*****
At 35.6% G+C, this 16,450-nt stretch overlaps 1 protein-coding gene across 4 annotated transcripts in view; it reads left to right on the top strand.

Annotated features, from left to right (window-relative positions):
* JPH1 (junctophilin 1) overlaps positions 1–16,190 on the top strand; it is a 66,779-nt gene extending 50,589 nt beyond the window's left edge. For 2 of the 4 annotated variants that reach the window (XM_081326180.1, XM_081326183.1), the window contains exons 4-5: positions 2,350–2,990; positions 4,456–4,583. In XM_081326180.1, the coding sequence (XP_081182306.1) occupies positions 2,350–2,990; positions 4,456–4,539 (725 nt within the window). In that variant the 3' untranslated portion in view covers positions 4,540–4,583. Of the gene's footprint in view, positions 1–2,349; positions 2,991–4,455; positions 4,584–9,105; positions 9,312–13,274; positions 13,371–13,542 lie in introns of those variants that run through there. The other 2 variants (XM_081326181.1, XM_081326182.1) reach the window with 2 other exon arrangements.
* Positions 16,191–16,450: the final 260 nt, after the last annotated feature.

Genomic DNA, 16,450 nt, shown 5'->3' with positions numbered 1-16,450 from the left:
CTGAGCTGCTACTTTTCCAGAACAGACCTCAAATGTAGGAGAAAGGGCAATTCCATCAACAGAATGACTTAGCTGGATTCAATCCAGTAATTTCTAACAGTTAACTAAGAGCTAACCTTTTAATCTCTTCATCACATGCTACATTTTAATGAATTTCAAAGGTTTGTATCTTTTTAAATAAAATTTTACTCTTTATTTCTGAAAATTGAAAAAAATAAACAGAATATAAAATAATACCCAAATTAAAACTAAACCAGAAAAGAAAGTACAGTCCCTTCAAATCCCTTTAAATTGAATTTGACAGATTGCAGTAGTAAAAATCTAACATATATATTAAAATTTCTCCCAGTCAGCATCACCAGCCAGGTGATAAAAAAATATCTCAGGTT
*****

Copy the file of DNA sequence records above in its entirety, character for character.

At 35.6% G+C, this 16,450-nt stretch overlaps 1 protein-coding gene across 4 annotated transcripts in view; it reads left to right on the top strand.

Annotated features, from left to right (window-relative positions):
* JPH1 (junctophilin 1) overlaps positions 1–16,190 on the top strand; it is a 66,779-nt gene extending 50,589 nt beyond the window's left edge. For 2 of the 4 annotated variants that reach the window (XM_081326180.1, XM_081326183.1), the window contains exons 4-5: positions 2,350–2,990; positions 4,456–4,583. In XM_081326180.1, the coding sequence (XP_081182306.1) occupies positions 2,350–2,990; positions 4,456–4,539 (725 nt within the window). In that variant the 3' untranslated portion in view covers positions 4,540–4,583. Of the gene's footprint in view, positions 1–2,349; positions 2,991–4,455; positions 4,584–9,105; positions 9,312–13,274; positions 13,371–13,542 lie in introns of those variants that run through there. The other 2 variants (XM_081326181.1, XM_081326182.1) reach the window with 2 other exon arrangements.
* Positions 16,191–16,450: the final 260 nt, after the last annotated feature.

Genomic DNA, 16,450 nt, shown 5'->3' with positions numbered 1-16,450 from the left:
CTGAGCTGCTACTTTTCCAGAACAGACCTCAAATGTAGGAGAAAGGGCAATTCCATCAACAGAATGACTTAGCTGGATTCAATCCAGTAATTTCTAACAGTTAACTAAGAGCTAACCTTTTAATCTCTTCATCACATGCTACATTTTAATGAATTTCAAAGGTTTGTATCTTTTTAAATAAAATTTTACTCTTTATTTCTGAAAATTGAAAAAAATAAACAGAATATAAAATAATACCCAAATTAAAACTAAACCAGAAAAGAAAGTACAGTCCCTTCAAATCCCTTTAAATTGAATTTGACAGATTGCAGTAGTAAAAATCTAACATATATATTAAAATTTCTCCCAGTCAGCATCACCAGCCAGGTGATAAAAAAATATCTCAGGTT